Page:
A Changeling would explain why Snow White does not die when she eats the poisoned apple. She would simulate a death-like appearance. This is when the human child would return to its body and the Changeling back into a Fairy.

The Evil Queen, Hag or Witch

It is easy to figure out that the Evil Queen is indeed a Witch. She uses all kinds of tactics to get of rid Snow White. The Queen wants to be the “fairest” in all the land. I often wonder why she did not just use a little of that Glam magick. Instead she spends much time thinking of ways to kill Snow White.

A comb, a corset and an apple is what she comes up with. Each time the dwarfs rescue Snow except the last when a poisoned apple comes into play.

The apple is perfect. It is a fruit of transition. It represents the Maid, Mother, Crone just in the colors of White (inside flesh), Red (outside skin) and Black (seeds).

The apple is a fruit that can be consumed and therefore helps sustain life, the seeds contain arsenate which can result in death, though it would take an extreme amount of them to cause any harmful reaction.

Old Folktale Divination

Apples would be good for spells of protection and love. They were also used for divination in older times, as it is said when peeling an apple if you can peel the skin in one peel, without breaking it, you may than let it fall to the floor. It will fall in such a way to represent the first letter of the person you will marry.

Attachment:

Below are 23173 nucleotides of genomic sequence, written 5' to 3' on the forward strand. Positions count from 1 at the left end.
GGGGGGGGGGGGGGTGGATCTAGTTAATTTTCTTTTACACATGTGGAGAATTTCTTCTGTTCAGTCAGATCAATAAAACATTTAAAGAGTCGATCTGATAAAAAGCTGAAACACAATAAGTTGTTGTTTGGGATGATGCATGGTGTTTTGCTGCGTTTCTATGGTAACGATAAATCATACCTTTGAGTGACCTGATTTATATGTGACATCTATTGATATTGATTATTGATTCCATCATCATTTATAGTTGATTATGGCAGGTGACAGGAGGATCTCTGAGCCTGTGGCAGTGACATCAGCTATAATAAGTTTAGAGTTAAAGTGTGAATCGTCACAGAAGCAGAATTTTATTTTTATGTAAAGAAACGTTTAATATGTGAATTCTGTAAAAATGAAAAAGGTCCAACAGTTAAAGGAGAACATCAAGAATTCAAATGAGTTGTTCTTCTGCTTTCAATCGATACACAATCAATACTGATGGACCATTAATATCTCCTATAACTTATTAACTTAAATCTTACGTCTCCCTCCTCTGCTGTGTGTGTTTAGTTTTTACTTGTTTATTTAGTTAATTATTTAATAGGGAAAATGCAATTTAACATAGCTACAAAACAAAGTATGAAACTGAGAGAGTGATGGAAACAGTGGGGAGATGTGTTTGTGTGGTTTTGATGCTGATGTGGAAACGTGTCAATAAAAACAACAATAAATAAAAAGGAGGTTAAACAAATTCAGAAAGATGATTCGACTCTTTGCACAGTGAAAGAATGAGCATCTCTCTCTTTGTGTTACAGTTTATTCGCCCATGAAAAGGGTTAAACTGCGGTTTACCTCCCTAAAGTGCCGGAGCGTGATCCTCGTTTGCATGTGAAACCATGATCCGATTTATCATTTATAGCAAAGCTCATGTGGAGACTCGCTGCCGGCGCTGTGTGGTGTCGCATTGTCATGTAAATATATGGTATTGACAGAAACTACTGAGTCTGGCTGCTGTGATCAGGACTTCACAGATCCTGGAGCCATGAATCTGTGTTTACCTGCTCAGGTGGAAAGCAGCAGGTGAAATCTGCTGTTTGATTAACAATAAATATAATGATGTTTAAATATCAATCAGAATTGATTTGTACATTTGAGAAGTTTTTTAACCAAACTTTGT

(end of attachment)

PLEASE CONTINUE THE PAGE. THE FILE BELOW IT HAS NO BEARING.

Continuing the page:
If you cut an apple horizontally, you will find a pentacle in the center.  This wonderful fruit is good in spells especially for love or protection.

So, the apple works and Snow White falls into a sleep. The Prince comes along and is taken by her beauty. He insists that he can take better care of her. The dwarfs allow him to take the corpse to his castle. Along the way, the ones carrying the glass coffin stumble.

The piece of apple is released from Snow White’s throat. She awakes. There is no kiss that awakes her in the original tale. The Prince marries Snow White. They invite the Queen, who cannot refuse. She is forced to dance on hot coals and dies shortly after.

Karma is such an …itch.


About Alura Rose
Priestess Alura Rose has spent over 35 years in the study of divination and witchcraft, and is a frequent reader at Enchanted in Salem, MA. Now she steps forward and intertwines her passion for fairy tales with her experience in the craft, leading rituals, teaching workshops and creating magickal art and spells, all based upon Fairy Tales. Alura believes that Fairy Tales hold the secrets of the ancient Goddess tradition and she has become known as "The Fairy Tale Witch." She is a gifted teacher and tarot reader with phenomenal intuition. Alura has also mastered the art of Toe Reading and now introduces her own divination creation, “Fairy Tale Runes.”. To have a seat across from Alura, is to open the book on your own tale and see what magick lies in store for you to discover. If you would like information about my Fairy Tale Magick Workshop, please email me at: You can read more about the author here.